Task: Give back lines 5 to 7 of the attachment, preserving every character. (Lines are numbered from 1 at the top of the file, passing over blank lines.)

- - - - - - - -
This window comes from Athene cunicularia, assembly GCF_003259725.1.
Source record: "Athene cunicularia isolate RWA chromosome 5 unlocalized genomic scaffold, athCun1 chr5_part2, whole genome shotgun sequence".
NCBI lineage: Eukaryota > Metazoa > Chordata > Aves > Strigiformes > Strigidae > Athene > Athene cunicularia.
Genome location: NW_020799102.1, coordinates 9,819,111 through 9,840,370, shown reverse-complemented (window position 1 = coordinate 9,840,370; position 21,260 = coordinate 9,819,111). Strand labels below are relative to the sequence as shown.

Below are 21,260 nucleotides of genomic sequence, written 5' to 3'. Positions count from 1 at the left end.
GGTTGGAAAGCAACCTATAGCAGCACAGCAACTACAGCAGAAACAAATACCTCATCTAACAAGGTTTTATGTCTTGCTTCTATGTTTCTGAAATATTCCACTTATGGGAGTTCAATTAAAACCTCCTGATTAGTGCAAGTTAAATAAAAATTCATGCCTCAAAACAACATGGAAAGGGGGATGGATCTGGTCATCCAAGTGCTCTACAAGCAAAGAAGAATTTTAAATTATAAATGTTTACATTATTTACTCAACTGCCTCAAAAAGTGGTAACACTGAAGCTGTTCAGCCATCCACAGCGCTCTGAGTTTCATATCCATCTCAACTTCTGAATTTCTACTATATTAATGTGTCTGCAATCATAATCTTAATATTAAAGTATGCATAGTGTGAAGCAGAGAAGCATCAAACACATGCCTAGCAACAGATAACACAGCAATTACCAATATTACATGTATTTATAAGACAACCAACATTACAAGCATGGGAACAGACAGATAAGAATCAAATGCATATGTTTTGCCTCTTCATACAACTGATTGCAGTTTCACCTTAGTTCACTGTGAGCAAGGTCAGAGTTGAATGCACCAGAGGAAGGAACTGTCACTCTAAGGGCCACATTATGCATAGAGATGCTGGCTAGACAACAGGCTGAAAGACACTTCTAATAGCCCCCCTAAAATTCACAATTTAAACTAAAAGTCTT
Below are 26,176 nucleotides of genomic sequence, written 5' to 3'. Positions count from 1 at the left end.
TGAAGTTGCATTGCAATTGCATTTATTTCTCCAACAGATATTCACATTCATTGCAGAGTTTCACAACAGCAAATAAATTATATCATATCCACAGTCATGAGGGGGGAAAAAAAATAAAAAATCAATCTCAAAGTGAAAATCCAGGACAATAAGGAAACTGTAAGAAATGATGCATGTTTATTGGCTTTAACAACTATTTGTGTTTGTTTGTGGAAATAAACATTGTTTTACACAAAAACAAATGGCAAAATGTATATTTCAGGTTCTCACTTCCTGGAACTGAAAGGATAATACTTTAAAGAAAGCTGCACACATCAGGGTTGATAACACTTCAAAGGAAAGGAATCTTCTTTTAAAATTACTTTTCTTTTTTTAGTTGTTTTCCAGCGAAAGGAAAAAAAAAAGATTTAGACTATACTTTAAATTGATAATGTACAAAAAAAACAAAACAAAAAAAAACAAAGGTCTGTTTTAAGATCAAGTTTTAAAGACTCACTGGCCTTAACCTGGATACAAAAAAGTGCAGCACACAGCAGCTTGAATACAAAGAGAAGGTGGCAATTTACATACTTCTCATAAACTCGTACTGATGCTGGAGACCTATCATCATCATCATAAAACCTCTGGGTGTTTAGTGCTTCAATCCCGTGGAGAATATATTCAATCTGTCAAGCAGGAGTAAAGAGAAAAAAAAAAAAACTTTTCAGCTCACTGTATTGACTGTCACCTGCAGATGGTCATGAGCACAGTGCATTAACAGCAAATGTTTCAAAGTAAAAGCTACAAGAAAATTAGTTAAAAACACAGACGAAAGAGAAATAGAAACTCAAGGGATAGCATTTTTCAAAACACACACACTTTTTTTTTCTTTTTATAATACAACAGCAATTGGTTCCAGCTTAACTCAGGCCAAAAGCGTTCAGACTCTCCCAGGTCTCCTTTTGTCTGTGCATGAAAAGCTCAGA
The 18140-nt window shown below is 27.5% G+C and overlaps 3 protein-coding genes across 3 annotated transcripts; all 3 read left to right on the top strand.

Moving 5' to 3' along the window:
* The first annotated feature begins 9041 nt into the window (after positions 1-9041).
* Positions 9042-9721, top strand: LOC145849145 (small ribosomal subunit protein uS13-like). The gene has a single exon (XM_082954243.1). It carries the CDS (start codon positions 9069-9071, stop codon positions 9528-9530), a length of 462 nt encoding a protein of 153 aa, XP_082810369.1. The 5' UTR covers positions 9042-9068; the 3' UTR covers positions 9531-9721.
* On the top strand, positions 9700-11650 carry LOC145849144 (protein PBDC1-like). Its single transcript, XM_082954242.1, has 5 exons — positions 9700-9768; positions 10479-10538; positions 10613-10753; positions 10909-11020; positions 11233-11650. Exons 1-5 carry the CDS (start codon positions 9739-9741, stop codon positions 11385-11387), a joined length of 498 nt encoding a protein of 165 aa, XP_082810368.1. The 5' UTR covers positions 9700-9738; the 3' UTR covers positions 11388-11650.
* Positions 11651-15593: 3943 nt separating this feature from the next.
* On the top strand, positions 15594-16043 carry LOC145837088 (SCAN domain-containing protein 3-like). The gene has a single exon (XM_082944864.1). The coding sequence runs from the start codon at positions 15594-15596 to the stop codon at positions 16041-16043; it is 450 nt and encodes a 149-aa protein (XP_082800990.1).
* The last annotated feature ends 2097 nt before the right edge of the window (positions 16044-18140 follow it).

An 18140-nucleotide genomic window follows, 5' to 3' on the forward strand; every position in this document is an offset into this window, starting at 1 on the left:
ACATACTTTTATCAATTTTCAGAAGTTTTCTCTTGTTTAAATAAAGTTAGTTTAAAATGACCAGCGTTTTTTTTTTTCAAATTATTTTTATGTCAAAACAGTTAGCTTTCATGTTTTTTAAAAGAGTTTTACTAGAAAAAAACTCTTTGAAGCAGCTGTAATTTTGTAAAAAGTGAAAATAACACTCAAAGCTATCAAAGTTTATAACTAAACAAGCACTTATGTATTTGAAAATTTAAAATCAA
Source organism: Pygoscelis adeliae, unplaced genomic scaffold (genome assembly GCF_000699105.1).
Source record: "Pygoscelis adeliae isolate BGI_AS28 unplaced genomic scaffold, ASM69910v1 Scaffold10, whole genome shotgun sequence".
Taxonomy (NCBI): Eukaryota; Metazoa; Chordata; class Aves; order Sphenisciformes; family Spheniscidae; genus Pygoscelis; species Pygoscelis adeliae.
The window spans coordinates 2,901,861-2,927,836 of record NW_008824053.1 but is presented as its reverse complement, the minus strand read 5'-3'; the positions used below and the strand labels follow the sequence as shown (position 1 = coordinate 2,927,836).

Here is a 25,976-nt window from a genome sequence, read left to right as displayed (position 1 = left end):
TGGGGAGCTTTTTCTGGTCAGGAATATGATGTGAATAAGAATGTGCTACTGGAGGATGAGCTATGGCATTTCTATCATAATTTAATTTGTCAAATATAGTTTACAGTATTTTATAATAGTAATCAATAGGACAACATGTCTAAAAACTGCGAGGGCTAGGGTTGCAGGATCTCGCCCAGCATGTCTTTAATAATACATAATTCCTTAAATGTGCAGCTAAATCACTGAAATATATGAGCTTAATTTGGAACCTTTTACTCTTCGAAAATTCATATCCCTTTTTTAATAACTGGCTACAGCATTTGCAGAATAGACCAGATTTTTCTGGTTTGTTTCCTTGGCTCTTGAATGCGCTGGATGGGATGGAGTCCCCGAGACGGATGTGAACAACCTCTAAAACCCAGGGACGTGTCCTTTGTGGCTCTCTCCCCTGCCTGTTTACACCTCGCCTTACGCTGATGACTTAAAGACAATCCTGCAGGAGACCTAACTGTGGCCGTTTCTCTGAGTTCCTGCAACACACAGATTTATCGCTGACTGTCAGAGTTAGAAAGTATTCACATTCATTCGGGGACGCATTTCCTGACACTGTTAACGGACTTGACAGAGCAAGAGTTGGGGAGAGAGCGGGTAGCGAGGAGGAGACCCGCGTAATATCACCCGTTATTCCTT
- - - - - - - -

Below are 21,260 nucleotides of genomic sequence, written 5' to 3'. Positions count from 1 at the left end.
GGTTGGAAAGCAACCTATAGCAGCACAGCAACTACAGCAGAAACAAATACCTCATCTAACAAGGTTTTATGTCTTGCTTCTATGTTTCTGAAATATTCCACTTATGGGAGTTCAATTAAAACCTCCTGATTAGTGCAAGTTAAATAAAAATTCATGCCTCAAAACAACATGGAAAGGGGGATGGATCTGGTCATCCAAGTGCTCTACAAGCAAAGAAGAATTTTAAATTATAAATGTTTACATTATTTACTCAACTGCCTCAAAAAGTGGTAACACTGAAGCTGTTCAGCCATCCACAGCGCTCTGAGTTTCATATCCATCTCAACTTCTGAATTTCTACTATATTAATGTGTCTGCAATCATAATCTTAATATTAAAGTATGCATAGTGTGAAGCAGAGAAGCATCAAACACATGCCTAGCAACAGATAACACAGCAATTACCAATATTACATGTATTTATAAGACAACCAACATTACAAGCATGGGAACAGACAGATAAGAATCAAATGCATATGTTTTGCCTCTTCATACAACTGATTGCAGTTTCACCTTAGTTCACTGTGAGCAAGGTCAGAGTTGAATGCACCAGAGGAAGGAACTGTCACTCTAAGGGCCACATTATGCATAGAGATGCTGGCTAGACAACAGGCTGAAAGACACTTCTAATAGCCCCCCTAAAATTCACAATTTAAACTAAAAGTCTT
Below are 26,176 nucleotides of genomic sequence, written 5' to 3'. Positions count from 1 at the left end.